Cross-Linked Microcapsules Formed From Self-Deactivating Reactive Polyelectrolytes
- Additional Document Info
- View All
Poly(methyl vinyl ether-alt-maleic anhydride) (PMM(0)) was partially hydrolyzed in a 9/1 acetonitrile-d(3)/D(2)O mixture and then diluted with an aqueous buffer and coated onto poly-L-lysine (PLL)-coated calcium alginate capsules. The resulting 50% hydrolyzed polymer (PMM(50)) is bound to the surface-immobilized PLL through both electrostatic and covalent interactions, resulting in a shell-cross-linked hydrogel capsule that is resistant to chemical challenges. Further hydrolysis of PMM(50) in aqueous buffer was monitored by potentiometry and was found to proceed with a half-life time of about 2.5 min at 20 degrees C such that residual anhydride groups not consumed by cross-linking with PLL would be deactivated by hydrolysis within several minutes of shell formation, removing potential sites for undesired protein binding. Initial protein-binding tests involving incubation of the capsules in bovine serum albumin solutions for 24 h showed no indication of protein binding. The effects of coating temperature, PLL concentration and molecular weight, PMM(50) molecular weight, and multiple PLL-PMM(50) coatings on shell morphology and behavior were studied using confocal fluorescence microscopy as well as chemical challenges involving sodium citrate and sodium hydroxide. The resilience of the cross-linked shell improved with increasing concentrations of PLL and decreasing molecular weight of PMM(50), both of which resulted in more polyelectrolyte being bound to the capsule. The permeability of these covalently cross-linked capsules was studied using fluorescently labeled dextrans and was found to be comparable to standard calcium alginate-PLL-alginate (APA) capsules.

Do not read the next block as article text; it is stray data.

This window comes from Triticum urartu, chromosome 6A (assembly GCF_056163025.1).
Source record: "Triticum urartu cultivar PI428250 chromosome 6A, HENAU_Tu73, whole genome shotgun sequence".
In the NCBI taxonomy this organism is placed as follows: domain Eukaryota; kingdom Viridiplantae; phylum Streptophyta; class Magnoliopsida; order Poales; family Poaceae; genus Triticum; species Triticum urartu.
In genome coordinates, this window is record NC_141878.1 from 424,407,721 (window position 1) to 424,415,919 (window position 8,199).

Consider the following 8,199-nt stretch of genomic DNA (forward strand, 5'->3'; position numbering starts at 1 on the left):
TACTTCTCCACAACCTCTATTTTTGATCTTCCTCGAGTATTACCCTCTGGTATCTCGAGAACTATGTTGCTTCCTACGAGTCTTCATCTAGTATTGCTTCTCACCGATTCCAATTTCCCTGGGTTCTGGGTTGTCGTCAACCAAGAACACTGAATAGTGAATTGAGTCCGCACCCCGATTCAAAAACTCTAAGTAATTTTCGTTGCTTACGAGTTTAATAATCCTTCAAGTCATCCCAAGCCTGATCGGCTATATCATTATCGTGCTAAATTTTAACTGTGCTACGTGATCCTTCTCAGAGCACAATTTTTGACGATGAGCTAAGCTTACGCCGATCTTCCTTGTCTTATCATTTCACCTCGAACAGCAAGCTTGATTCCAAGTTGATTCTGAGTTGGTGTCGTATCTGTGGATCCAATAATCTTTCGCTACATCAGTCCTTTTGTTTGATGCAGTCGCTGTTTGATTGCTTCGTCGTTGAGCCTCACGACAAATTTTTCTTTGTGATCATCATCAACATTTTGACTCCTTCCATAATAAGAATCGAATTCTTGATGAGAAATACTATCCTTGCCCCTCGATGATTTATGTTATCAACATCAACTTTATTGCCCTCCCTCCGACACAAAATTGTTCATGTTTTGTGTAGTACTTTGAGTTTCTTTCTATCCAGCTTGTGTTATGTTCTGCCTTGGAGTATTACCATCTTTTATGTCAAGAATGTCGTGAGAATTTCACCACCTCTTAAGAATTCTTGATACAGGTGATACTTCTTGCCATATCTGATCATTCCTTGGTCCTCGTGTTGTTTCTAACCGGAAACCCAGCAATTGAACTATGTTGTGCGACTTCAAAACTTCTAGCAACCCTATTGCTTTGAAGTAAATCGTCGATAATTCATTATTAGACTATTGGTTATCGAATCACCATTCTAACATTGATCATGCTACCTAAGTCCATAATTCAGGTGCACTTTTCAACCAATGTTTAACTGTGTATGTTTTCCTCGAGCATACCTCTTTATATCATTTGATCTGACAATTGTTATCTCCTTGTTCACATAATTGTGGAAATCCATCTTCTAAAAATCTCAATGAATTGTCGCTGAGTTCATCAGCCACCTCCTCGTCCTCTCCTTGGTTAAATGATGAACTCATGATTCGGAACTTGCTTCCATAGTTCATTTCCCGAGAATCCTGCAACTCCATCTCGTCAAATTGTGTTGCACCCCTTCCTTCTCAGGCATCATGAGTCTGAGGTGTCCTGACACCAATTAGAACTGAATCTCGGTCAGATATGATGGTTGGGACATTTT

has subject area